Arithmetic sequences have a common difference between terms \[t_{n}=t_{n-1}+d\]

Geometric sequences have a common ratio \[t_{n}=t_{n-1}r\]

Harmonic sequences have the defining property that the reciprocals of their terms have a common difference (i.e. their reciprocals form an arithmetic sequence).

\[\frac{1}{t_{n}}=\frac{1}{t_{n-1}} +d\]

or

\[t_{n}=\frac{t_{n-1}}{1+ dt_{n-1}}\]

When you set the first term and the difference to 1, you get a harmonic sequence that has come to be known as

*the*harmonic sequence, namely:

\[1, \frac{1}{2}, \frac{1}{3}, \frac{1}{4}, ... \]

If

*a*,

*b*,

*c*are three three terms of an arithmetic sequence, the middle term

*b*is the 'arithmetic mean' of

*a*and

*c*, which is generally what we mean by "the mean" or average of

*a*and

*c*: \[b = \frac{a+c}{2} \] Similarly, if

*a*,

*b*,

*c*are three terms of a geometric sequence, then

*b*is the 'geometric mean' of

*a*and

*c*: \[b = \sqrt{ac} \] Not too surprisingly then, if

*a*,

*b*, and

*c*form a harmonic sequence, then

*b*is the 'harmonic mean' of

*a*and

*c:*\[b = \frac{2ac}{a+c} \]

What might be surprising at first is that if you have two numbers, say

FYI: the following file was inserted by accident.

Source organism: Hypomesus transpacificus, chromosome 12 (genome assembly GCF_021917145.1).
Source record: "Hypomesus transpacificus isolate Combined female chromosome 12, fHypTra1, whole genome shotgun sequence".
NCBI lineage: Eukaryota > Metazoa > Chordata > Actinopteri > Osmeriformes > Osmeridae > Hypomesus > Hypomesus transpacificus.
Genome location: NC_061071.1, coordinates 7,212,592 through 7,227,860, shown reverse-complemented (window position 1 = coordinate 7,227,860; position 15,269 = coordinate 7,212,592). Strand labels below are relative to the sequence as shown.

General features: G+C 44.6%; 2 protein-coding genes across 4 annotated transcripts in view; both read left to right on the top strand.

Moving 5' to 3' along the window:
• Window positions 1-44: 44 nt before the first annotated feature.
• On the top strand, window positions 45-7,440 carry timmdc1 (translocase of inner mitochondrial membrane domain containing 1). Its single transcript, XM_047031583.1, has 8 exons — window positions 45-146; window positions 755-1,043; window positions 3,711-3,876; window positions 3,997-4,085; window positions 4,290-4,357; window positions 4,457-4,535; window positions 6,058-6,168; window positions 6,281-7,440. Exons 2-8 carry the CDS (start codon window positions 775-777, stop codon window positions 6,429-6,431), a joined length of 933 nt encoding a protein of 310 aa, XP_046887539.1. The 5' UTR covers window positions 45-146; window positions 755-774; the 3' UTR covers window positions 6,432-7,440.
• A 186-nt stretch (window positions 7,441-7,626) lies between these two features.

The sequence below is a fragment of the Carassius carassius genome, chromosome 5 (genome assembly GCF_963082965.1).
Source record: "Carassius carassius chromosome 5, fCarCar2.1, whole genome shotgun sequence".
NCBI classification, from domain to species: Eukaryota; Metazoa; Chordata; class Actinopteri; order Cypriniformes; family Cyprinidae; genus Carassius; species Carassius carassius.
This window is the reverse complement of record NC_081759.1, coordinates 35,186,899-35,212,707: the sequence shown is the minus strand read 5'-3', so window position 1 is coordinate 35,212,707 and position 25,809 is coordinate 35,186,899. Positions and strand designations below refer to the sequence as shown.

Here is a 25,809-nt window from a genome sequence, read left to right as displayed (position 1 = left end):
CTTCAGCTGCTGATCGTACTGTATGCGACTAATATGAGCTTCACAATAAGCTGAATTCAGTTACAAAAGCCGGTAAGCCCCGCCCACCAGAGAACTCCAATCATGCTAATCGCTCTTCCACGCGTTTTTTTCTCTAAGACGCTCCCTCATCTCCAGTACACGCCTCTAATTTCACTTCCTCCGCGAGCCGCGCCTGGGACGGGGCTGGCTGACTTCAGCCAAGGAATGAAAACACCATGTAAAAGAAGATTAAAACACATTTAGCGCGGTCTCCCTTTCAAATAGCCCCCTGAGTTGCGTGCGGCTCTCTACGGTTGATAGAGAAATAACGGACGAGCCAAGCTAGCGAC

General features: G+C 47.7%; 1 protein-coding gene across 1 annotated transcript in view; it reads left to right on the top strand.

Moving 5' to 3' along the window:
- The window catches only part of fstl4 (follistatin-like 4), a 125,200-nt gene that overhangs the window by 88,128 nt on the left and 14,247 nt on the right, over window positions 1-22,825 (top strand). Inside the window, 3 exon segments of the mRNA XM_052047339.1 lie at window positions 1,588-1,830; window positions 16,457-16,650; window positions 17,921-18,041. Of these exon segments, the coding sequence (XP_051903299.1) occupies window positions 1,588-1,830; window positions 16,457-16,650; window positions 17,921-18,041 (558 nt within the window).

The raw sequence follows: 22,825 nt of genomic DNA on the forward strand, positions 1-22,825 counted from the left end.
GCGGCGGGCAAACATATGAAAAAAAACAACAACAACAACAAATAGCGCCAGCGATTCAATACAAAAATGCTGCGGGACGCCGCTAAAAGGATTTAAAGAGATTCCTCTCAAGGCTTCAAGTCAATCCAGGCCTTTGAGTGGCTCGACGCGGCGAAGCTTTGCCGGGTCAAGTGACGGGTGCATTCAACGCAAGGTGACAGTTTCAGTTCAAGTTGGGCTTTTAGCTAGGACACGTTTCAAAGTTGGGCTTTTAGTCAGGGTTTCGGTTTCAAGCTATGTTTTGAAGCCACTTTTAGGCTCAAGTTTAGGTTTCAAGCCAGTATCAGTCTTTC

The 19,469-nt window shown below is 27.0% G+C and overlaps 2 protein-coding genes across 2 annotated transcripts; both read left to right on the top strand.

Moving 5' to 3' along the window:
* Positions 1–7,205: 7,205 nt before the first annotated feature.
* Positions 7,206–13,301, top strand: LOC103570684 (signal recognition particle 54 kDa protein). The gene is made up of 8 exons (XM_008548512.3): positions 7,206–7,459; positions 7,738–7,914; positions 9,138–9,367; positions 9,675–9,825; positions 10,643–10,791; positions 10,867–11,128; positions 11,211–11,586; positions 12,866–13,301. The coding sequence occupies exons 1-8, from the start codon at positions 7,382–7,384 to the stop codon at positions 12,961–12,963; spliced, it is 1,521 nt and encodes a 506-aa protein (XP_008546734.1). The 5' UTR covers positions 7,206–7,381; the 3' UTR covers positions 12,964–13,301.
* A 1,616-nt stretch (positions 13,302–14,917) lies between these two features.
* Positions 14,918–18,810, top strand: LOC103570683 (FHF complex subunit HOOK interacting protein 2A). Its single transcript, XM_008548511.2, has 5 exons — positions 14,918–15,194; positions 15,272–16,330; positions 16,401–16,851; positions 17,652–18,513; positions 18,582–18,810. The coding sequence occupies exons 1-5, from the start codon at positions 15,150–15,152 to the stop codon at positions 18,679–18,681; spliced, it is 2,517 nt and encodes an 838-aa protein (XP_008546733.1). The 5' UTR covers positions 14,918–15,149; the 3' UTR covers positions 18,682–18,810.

*a*and

*c*, then the harmonic, geometric and arithmetic means of

*a*and

*c*form a geometric series (or put another way, the geometric mean of

*a*and

*c*is also the geometric mean of the harmonic and arithmetic means of

*a*and

*c*).

The algebra textbooks that I looked at did not present any applications of harmonic means or sequences (the exercises were restricted to formula manipulation), and the harmonic sequence does not seem to provide a very applicable 'model of growth', which is how the other sequences are generally presented. Harmonic relationships come up frequently in geometry, however, and one text did feature a nice construction for all three means (see below).

In this construction (GSP file here),

**O**is the center of the circle, and

**PR**is a secant that goes through

**O**.

**SP**is tangent to the circle, and

**ST**is at right angles to the secant

**PR**. If we let

*a*=

**PQ**and

*b*=

**PR,**

**PO**gives the arithmetic mean of

*a*and

*b*,

**PS**gives their geometric mean and

**PT**gives their harmonic mean. (Proof left as an exercise :)

I couldn't locate the texts I consulted in Google books, but for some other examples of how harmonic sequences were presented, see these:

H. S. Hall, S. R. Knight, Higher algebra: a sequel to elementary algebra for schools. Macmillan, 1894. (page 47)

O. Lodge, Easy mathematics, chiefly arithmetic..., Macmillan, 1906. (page 339)

One of the oldest types of math problems in existence *from the Rhind Papyrus)is of the harmonic mean type see http://pballew.blogspot.com/2008/11/harmony-and-harmonic-problems.html

ReplyDeleteand http://pballew.blogspot.com/2009/01/variation-on-harmonic-theme.html

and they still show up in problems about crossed ladders and the average speed from here to there if you drive 50 miles/hour there and 30 miles/hour back.. and in probability they play a part in helping figure out how long it will be until the next record breaking event...